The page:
Tree development within a forest largely depends on how much space they have both on the ground and in the air, around the treetops. Trees compete to dominate the space they need to develop, and this relates these biological systems directly to Voronoi diagrams. A Voronoi diagram can be seen as the space partition as a result of expanding the sites in the diagram.
Vorest users can examine what impact the space the trees take up has on the development of a forest. This includes the space transfer dynamics between neighbouring trees dictated by their life strategies, and the outcome in terms of tree growth and mortality. Vorest’s simulation process is based on the fact that any tree is surrounded by an influence region of variable size that determines the future growth of the individual tree.
Vorest automatically calculates the influence regions, but offers users a wide range of options for deciding how growth should be simulated depending on this region. The application outputs two key classes of visual information.
First, Vorest represents the Voronoi diagram modelling the influence regions of each of the trees loaded in the program at any point of their growth. Second, it generates a more or less detailed representation of what the trees could really be expected to look like in their natural environment. The application then is able to generate a detailed 3D scene of what the forest really looks like.
Users will be able to manipulate this scene using textures to improve soil appearance or even by configuring the SkyBox representation. This produces a basic, but effective 3D background effect. The application has a straightforward and easy-to-use interface, and users have no need of computing expertise to operate the system.
The model was developed by Manuel Abellanas and Carlos Vilas from the Department of Applied Mathematics at the Universidad Politécnica de Madrid’s School of Computing and by Begoña Abellanas from the Department of Forestry Engineering at the Universidad de Córdoba. They were advised by Professor Oscar García from Canada’s Northern British Columbia University, who was a visiting professor at the Department of Applied Mathematics this year.
Forest simulation models or forest growth models are very useful for forest managers and forestry researchers in many respects. A forest growth model aims to describe the dynamics of the forest closely and precisely enough to meet the needs of the forester or forestry researcher.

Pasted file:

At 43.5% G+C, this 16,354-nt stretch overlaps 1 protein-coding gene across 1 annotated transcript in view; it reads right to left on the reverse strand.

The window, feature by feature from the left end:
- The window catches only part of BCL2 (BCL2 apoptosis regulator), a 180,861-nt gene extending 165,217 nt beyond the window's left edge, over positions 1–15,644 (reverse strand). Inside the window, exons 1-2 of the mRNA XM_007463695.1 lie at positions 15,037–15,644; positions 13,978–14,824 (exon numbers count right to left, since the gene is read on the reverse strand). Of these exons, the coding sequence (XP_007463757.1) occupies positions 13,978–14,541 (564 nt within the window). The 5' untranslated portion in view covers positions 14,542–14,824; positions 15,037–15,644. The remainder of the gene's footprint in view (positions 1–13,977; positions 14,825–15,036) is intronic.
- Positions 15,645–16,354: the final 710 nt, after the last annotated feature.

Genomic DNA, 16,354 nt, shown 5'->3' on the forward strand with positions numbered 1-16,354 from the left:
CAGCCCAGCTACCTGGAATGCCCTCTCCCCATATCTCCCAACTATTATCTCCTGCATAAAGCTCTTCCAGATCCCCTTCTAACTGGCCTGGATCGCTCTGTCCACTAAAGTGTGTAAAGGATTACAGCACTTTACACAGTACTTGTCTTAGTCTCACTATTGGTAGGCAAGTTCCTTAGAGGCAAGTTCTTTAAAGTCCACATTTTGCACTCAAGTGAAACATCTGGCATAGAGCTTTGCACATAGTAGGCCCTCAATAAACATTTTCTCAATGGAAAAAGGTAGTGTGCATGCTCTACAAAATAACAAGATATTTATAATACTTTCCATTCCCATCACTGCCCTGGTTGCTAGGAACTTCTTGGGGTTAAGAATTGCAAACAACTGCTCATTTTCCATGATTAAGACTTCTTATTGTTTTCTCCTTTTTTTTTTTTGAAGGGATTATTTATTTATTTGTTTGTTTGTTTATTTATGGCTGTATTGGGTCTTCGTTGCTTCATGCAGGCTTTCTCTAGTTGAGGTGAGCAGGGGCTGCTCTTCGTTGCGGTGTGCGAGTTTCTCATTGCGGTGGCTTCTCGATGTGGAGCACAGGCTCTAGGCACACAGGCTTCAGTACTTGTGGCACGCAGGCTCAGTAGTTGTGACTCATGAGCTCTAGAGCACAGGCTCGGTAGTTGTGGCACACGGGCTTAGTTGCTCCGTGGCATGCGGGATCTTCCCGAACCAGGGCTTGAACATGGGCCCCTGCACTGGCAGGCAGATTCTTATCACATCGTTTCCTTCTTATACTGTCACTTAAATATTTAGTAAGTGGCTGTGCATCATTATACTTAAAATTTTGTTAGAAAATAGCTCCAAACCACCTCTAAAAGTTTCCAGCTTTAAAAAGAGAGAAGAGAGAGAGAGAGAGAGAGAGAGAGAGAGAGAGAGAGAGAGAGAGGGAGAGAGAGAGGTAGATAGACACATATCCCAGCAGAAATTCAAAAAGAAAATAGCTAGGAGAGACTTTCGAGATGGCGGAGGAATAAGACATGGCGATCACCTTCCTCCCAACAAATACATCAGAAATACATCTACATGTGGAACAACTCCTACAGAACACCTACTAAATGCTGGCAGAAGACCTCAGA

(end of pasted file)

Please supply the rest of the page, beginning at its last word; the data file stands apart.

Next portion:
Dynamics includes all the change processes throughout the forest’s or tree’s lifetime. The primary changes in the forestry field are related to the incorporation, growth and death of trees, a forest’s key asset. There are many forest growth models. Vorest models the individual tree.
The most common uses of these models for managers are to forecast timber production or, less often, other forestry products (cones, cork, etc.) and to simulate different forestry management alternatives with a view to decision making. The models help to forecast what long-term effects a forestry management intervention is likely to have on both timber production and the future conditions of the actual forest, as well as the impact of interventions on other forest values.
For forestry researchers, models are most useful as tools for researching forest dynamics. A forest growth model like Vorest describes the dynamics of the forest closely and precisely enough to meet the needs of forestry managers or forestry researchers.
Eduardo Martínez | alfa
Research alliance: TRUMPF and Fraunhofer IPA ramping up artificial intelligence for industrial use
06.08.2020 | Fraunhofer-Institut für Produktionstechnik und Automatisierung IPA
Novel approach improves graphene-based supercapacitors
03.08.2020 | University of Technology Sydney
Scientists at the Fraunhofer Institute for Laser Technology ILT have come up with a striking new addition to contact stamping technologies in the ERDF research project ScanCut. In collaboration with industry partners from North Rhine-Westphalia, the Aachen-based team of researchers developed a hybrid manufacturing process for the laser cutting of thin-walled metal strips. This new process makes it possible to fabricate even the tiniest details of contact parts in an eco-friendly, high-precision and efficient manner.
Plug connectors are tiny and, at first glance, unremarkable – yet modern vehicles would be unable to function without them. Several thousand plug connectors...
An international research team has found a new approach that may be able to reduce bone loss in osteoporosis and maintain bone health.
Osteoporosis is the most common age-related bone disease which affects hundreds of millions of individuals worldwide. It is estimated that one in three women...
Traditional single-cell sequencing methods help to reveal insights about cellular differences and functions - but they do this with static snapshots only...
“Core-shell” clusters pave the way for new efficient nanomaterials that make catalysts, magnetic and laser sensors or measuring devices for detecting electromagnetic radiation more efficient.
Whether in innovative high-tech materials, more powerful computer chips, pharmaceuticals or in the field of renewable energies, nanoparticles – smallest...
An international research team with Prof. Cornelia Denz from the Institute of Applied Physics at the University of Münster develop for the first time light fields using caustics that do not change during propagation. With the new method, the physicists cleverly exploit light structures that can be seen in rainbows or when light is transmitted through drinking glasses.
Modern applications as high resolution microsopy or micro- or nanoscale material processing require customized laser beams that do not change during...
23.07.2020 | Event News
21.07.2020 | Event News
07.07.2020 | Event News
06.08.2020 | Earth Sciences
06.08.2020 | Power and Electrical Engineering
06.08.2020 | Life Sciences